Fig. 2

Fig. 3

Fig. 3

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Next, the balloon is filled with water (Fig. 5A). This simulates a fetus inside the amniotic sac, and gestational-age specific volumes may be used if desired.5 If a soft-bodied doll is used, before tying a knot in the balloon (Fig. 5B), an attempt to squeeze the air bubbles out of the cloth should be made to prevent the later development of large air bubbles, which can develop as the cloth body takes on more water.

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When choosing the sac for the simulated uterus, the use of a neoprene bag allows flexible “molding” of the uterus. Commercially available zippered neoprene lunch sacs (Appendix 5, available online at http://links.lww.com/AOG/B89) require no assembly and allow visual monitoring of the progress of trainees; an 8- to 10-cm hole should be cut from the undersurface of the neoprene bag to simulate the fully dilated cervix. If a lunch sac with straps is available, it can be worn around the waist by a standardized patient and positioned between the legs, or the straps can be used to affix the simulated uterus to a model trainer. Another approach is to sew together two neoprene wine bottle “koozies” for more realistic visualization, but these are harder to hold during the extraction simulation (Appendix 6, available online at http://links.lww.com/AOG/B89). Regardless of which neoprene bag is chosen, a linear cut can be made in the bag to simulate a hysterotomy at cesarean delivery, thereby allowing for the model to be used for teaching beyond vaginal breech extraction (to teach breech delivery through hysterotomy at cesarean delivery). Additionally, one could use neoprene or other materials to construct a simulated vagina, although this does add a level of complexity to the model and increases the likelihood of the sac rupturing during simulation (Appendix 7, available online at http://links.lww.com/AOG/B89).

Once the neoprene bag is chosen or assembled and modified by cutting a hole, which simulates the fully dilated cervix, the doll-in-balloon complex is inserted into the neoprene bag (Fig. 6). Simulation education then can commence.

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EXPERIENCE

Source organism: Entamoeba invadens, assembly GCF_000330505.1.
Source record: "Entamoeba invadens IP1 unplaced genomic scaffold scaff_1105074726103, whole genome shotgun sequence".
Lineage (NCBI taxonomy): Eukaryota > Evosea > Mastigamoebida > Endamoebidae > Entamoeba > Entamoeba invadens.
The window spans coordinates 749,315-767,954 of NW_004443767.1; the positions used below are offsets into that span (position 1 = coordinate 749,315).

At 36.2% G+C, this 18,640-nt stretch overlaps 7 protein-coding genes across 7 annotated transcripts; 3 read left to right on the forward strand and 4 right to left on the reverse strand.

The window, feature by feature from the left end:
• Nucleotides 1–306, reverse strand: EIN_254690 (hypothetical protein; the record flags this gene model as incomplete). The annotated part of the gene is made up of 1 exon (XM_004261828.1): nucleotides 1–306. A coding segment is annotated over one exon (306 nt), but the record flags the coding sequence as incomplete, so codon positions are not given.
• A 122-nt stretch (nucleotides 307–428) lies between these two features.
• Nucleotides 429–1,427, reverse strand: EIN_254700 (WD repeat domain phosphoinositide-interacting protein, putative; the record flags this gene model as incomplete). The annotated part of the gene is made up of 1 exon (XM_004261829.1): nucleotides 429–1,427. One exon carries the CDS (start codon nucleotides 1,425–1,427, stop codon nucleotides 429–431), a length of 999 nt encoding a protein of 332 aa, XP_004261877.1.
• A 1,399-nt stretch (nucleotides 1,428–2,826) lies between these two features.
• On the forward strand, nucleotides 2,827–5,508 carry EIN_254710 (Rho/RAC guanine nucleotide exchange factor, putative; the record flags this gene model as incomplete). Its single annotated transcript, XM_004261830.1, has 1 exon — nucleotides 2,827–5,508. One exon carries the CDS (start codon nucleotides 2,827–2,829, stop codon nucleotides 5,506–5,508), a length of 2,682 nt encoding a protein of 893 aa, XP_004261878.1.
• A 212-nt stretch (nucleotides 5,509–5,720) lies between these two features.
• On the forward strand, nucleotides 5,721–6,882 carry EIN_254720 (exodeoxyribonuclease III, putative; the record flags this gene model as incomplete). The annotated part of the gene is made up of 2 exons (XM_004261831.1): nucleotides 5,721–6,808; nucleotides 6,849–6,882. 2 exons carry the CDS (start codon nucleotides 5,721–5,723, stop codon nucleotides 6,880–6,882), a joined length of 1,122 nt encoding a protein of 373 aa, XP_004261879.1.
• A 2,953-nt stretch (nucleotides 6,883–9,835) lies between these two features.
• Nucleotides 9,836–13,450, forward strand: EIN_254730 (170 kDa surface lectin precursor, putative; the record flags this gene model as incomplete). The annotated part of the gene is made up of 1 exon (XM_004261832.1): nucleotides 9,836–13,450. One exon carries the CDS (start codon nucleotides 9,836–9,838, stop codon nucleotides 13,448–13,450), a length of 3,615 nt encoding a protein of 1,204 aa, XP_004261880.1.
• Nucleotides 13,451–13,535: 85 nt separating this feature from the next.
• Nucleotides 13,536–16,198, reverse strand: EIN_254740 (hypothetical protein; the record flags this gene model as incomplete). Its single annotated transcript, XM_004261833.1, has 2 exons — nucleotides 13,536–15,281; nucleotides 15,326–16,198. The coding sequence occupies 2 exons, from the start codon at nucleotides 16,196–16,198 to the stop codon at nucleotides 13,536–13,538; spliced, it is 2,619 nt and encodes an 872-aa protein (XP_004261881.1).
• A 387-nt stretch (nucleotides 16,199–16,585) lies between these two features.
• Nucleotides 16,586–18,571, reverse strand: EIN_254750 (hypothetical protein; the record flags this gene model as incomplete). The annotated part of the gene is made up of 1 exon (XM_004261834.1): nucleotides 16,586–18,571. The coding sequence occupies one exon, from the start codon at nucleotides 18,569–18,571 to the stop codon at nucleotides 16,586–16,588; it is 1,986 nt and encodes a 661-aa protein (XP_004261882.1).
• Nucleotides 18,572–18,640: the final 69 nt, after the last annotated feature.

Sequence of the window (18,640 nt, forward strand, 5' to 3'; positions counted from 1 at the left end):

The simulation can begin, after orientation to the model, by asking the resident or trainee to close her eyes; alternatively, she may be blindfolded. This removes visual cues and simulates a breech extraction in the absence of ultrasound-provided visual feedback. The trainee then should be instructed to reach up into the neoprene uterus through either the hole that was cut (as the fully dilated cervix) or up into the vagina add-on and verbally describe what she is feeling, just like in a breech extraction. If the zippered lunch bag model is used, the instructor can watch from above.

Use of this model allows the instructor to demonstrate expectations of the trainee in an actual breech extraction; without her own hands inside the patient's vagina or uterus, the instructor cannot determine what the trainee is feeling or grasping, and simulation of this part of the delivery can help the instructor assess the trainee's skills and also demonstrate the verbal cues that they expect to receive as the trainee performs critical steps.

Rupture of the sac was unpredictable and seemed to vary by batch of balloons. Some balloons ruptured after more than 20 simulated deliveries; others ruptured on the first attempt. Purchasing a larger supply of latex balloons can help control for this unpredictability, although rupture with subsequent large egress of fluid can be disconcerting to the trainee.

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DISCUSSION

This model is an easily and inexpensively constructed educational device, modeled after a craft video,6 for use in simulation of a breech extraction of a second twin and has extended applicability in delivery of a breech fetus by cesarean. The model is inexpensive to maintain and can supplant existing simulator models. Although several devices are available for use in breech delivery training, our model would seem to more realistically simulate a fetus floating in an amniotic cavity and challenges the learner from a tactile standpoint on delivery of the fetal foot or feet.

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REFERENCES

1. Deering S, Brown J, Hodor J, Satin AJ. Simulation training and resident performance of singleton vaginal breech delivery. Obstet Gynecol 2006;107:86–9.
2. Easter SR, Gardner R, Barrett J, Robinson JN, Carusi D. Simulation to improve trainee knowledge and comfort about twin vaginal birth. Obstet Gynecol 2016;128(suppl 1):34–9S.
3. Easter SR, Taouk L, Schulkin J, Robinson JN. Twin vaginal delivery: innovate or abdicate. Am J Obstet Gynecol 2017;216:484–8.e4.
4. Wyk LV, Smith J. Postnatal foot length to determine gestational age: a pilot study. J Trop Pediatr 2016;62:144–51.
5. Brace RA, Wolf EJ. Normal amniotic fluid volume changes throughout pregnancy. Am J Obstet Gynecol 1989;161:382–8.
6. Bruni J. How to put a stuffed animal in a balloon. Available at: https://www.youtube.com/watch?v=3CTqQNDbk4U. Retrieved February 21, 2016.
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© 2018 by The American College of Obstetricians and Gynecologists. Published by Wolters Kluwer Health, Inc. All rights reserved.